Send to

Choose Destination
Surg Obes Relat Dis. 2015 Jan-Feb;11(1):94-100. doi: 10.1016/j.soard.2014.07.013. Epub 2014 Jul 30.

Ethnic variation in weight loss, but not co-morbidity remission, after laparoscopic gastric banding and Roux-en-Y gastric bypass.

Author information

Division of Metabolic and Bariatric Surgery, Hartford Hospital, Hartford, Connecticut.
Genetic Research Center, Hartford Hospital, Hartford, Connecticut.
Division of Metabolic and Bariatric Surgery, Hartford Hospital, Hartford, Connecticut. Electronic address:



Demographic factors such as ethnicity may affect bariatric surgery outcomes. We examined weight loss and co-morbidities outcomes in African American, Caucasian, and Hispanic patients who underwent laparoscopic gastric banding (LAGB) and Roux-en-Y gastric bypass (RYGB). The primary aim was to investigate demographic differences in weight loss and co-morbidities outcomes.


We retrospectively examined weight change and co-morbidities outcomes in our prospective database. A total of 1,903 patients underwent LAGB or RYGB between January 1, 2005 and March 31, 2012. Of those, 1828 completed their 1-year follow-up visit (9-15 mo) and had complete data. We excluded patients who were missing ethnicity information, resulting in a final cohort of 1,684 patients. Multivariate analyses and χ2 tests were used to examine demographic variables in body mass index (BMI) change, percent excess weight loss (%EWL), and remission of co-morbidities. We also examined weight loss outcomes at 2- and 3-year follow-up.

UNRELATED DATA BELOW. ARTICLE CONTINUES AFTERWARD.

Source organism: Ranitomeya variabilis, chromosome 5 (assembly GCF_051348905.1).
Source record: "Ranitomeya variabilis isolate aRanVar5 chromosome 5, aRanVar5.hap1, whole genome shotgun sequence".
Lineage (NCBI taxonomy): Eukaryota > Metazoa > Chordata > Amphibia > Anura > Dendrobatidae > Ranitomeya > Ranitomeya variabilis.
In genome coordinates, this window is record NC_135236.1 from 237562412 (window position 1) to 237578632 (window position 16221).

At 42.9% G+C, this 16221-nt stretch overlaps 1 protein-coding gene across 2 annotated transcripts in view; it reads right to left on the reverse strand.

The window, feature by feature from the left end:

Overall, those who underwent RYGB had a lower BMI and greater %EWL at 1, 2, and 3 years compared to those who had undergone LAGB. Overall, African American patients had a higher postoperative BMI than either Caucasian or Hispanic patients. African American patients also showed less %EWL than Caucasian and Hispanic patients. When we examined within surgery type, ethnic differences between African American and Caucasian patients were present across all 3 years in RYGB, but there were no ethnic differences by year 3 in LAGB. Additionally, African American and Hispanic patients no longer differed by year 3 in RYGB and by year 2 in LAGB. There were no significant ethnic differences in remission of diabetes, hyperlipidemia, hypertension, and sleep apnea at 1 year.


Our study found significant ethnic differences in the postoperative BMI and %EWL, which were more pronounced in patients undergoing RYGB than LAGB at the 3-year time point. These weight loss differences did not translate to a lower rate of co-morbidities remission.


Bariatric surgery; Ethnicity; Gender; Race

[Indexed for MEDLINE]

Supplemental Content

Full text links

Icon for Elsevier Science
Loading ...
Support Center